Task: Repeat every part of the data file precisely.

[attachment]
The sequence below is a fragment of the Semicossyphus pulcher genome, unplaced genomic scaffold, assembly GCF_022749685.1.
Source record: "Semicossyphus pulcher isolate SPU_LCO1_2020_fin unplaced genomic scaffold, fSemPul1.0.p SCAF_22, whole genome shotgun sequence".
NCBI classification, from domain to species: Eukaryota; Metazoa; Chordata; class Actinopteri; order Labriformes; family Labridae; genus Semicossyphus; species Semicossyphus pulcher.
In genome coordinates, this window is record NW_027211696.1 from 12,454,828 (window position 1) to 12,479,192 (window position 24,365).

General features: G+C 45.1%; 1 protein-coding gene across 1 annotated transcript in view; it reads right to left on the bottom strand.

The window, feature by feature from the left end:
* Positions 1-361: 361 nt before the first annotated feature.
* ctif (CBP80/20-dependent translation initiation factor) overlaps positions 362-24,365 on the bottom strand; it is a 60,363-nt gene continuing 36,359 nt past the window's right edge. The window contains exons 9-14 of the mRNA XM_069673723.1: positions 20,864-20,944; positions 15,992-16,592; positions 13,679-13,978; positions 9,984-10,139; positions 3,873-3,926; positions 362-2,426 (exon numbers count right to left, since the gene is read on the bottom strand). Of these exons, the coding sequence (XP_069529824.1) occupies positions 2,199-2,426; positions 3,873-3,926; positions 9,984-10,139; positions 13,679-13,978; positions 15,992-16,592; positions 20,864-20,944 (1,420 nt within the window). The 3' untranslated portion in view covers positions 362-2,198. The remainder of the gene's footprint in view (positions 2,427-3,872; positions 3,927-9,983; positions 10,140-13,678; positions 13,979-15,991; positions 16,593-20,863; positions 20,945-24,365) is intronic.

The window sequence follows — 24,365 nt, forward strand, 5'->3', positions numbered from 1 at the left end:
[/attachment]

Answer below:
The sequence below is a fragment of the Semicossyphus pulcher genome, unplaced genomic scaffold, assembly GCF_022749685.1.
Source record: "Semicossyphus pulcher isolate SPU_LCO1_2020_fin unplaced genomic scaffold, fSemPul1.0.p SCAF_22, whole genome shotgun sequence".
NCBI classification, from domain to species: Eukaryota; Metazoa; Chordata; class Actinopteri; order Labriformes; family Labridae; genus Semicossyphus; species Semicossyphus pulcher.
In genome coordinates, this window is record NW_027211696.1 from 12,454,828 (window position 1) to 12,479,192 (window position 24,365).

General features: G+C 45.1%; 1 protein-coding gene across 1 annotated transcript in view; it reads right to left on the bottom strand.

The window, feature by feature from the left end:
* Positions 1-361: 361 nt before the first annotated feature.
* ctif (CBP80/20-dependent translation initiation factor) overlaps positions 362-24,365 on the bottom strand; it is a 60,363-nt gene continuing 36,359 nt past the window's right edge. The window contains exons 9-14 of the mRNA XM_069673723.1: positions 20,864-20,944; positions 15,992-16,592; positions 13,679-13,978; positions 9,984-10,139; positions 3,873-3,926; positions 362-2,426 (exon numbers count right to left, since the gene is read on the bottom strand). Of these exons, the coding sequence (XP_069529824.1) occupies positions 2,199-2,426; positions 3,873-3,926; positions 9,984-10,139; positions 13,679-13,978; positions 15,992-16,592; positions 20,864-20,944 (1,420 nt within the window). The 3' untranslated portion in view covers positions 362-2,198. The remainder of the gene's footprint in view (positions 2,427-3,872; positions 3,927-9,983; positions 10,140-13,678; positions 13,979-15,991; positions 16,593-20,863; positions 20,945-24,365) is intronic.

The window sequence follows — 24,365 nt, forward strand, 5'->3', positions numbered from 1 at the left end: